How to Title Assets for a Trust

By Valerie Stevens

Transferring property from yourself to your revocable or irrevocable trust is known as funding the trust. Only assets that are properly titled to the trust can avoid probate at your death. Exactly which assets you should transfer, depends on your financial picture -- but how you title the assets is the same for various trusts.

Transferring property from yourself to your revocable or irrevocable trust is known as funding the trust. Only assets that are properly titled to the trust can avoid probate at your death. Exactly which assets you should transfer, depends on your financial picture -- but how you title the assets is the same for various trusts.

Transfer of Real Estate and Vehicles

When you transfer ownership of real estate from yourself to your trust, you grant the property to the trustee of the trust. If your trust is a living trust, you may serve as trustee to retain greater control over your assets. The deed must list the trustee as the recipient of the property, the complete name of the trust and the date it was created. For example, if the trustee is named Frank Smith and the trust was established by Suzy Jones, the deed will read: Frank Smith as Trustee of the Suzy Jones Revocable Trust dated September 20, 2013. The transfer is accomplished by recording the deed at the register of deeds in the county where the property is located. To transfer personal property, such as vehicles, to the trustee, apply to the proper government office in your state.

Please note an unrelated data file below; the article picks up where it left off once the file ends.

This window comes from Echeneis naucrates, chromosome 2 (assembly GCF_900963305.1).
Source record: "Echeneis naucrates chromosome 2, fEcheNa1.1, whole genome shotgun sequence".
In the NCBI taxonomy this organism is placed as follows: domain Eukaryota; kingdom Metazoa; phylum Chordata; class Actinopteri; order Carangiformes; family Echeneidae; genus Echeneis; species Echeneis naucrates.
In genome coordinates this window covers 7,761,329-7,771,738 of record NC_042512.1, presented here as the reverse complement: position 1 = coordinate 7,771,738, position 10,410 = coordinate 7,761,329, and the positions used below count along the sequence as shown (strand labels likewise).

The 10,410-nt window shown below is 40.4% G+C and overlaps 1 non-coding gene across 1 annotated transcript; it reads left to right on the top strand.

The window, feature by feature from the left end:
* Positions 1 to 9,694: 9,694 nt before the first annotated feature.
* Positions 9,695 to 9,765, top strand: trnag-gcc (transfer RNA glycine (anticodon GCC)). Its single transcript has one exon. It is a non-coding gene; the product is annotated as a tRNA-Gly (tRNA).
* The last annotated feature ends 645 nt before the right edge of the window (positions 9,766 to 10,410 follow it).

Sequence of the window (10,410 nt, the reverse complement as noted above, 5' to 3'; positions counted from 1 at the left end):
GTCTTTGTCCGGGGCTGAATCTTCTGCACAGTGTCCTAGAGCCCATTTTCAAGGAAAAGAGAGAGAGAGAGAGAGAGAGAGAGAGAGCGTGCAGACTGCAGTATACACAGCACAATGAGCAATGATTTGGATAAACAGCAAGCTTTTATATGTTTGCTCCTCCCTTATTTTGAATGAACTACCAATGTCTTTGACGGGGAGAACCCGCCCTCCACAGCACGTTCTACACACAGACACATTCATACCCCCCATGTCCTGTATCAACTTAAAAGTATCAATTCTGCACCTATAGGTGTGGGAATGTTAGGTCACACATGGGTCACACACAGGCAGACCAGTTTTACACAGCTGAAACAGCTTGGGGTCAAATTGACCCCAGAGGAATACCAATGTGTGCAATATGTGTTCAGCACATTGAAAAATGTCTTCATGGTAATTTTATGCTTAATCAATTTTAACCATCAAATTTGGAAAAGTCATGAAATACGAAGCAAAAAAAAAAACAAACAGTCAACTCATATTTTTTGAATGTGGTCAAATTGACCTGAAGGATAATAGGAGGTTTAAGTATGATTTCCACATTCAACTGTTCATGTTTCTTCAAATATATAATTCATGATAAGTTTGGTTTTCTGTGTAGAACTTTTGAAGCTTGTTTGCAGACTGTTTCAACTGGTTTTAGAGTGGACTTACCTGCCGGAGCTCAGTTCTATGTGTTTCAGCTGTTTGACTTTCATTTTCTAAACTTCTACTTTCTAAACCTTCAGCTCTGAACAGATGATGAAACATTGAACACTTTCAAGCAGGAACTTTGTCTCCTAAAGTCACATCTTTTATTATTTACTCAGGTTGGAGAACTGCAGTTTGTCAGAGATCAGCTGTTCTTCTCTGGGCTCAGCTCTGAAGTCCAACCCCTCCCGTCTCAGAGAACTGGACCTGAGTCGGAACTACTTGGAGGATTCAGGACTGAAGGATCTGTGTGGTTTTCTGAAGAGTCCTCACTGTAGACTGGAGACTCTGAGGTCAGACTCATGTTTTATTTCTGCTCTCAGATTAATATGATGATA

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Other Assets

Bank accounts, stocks, bonds, mutual funds and other similar assets must be retitled to include the precise language naming the trustee as the new owner. If you choose to transfer assets that require named beneficiaries -- such as life insurance policies -- to the trust, you must name the trustee as beneficiary. Many financial institutions have specific forms they require you to fill out; some institutions will ask for a certified copy of your trust, while others will accept a shorter document that provides proof that your trust exists, which is often called a Certification of Trust.

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References

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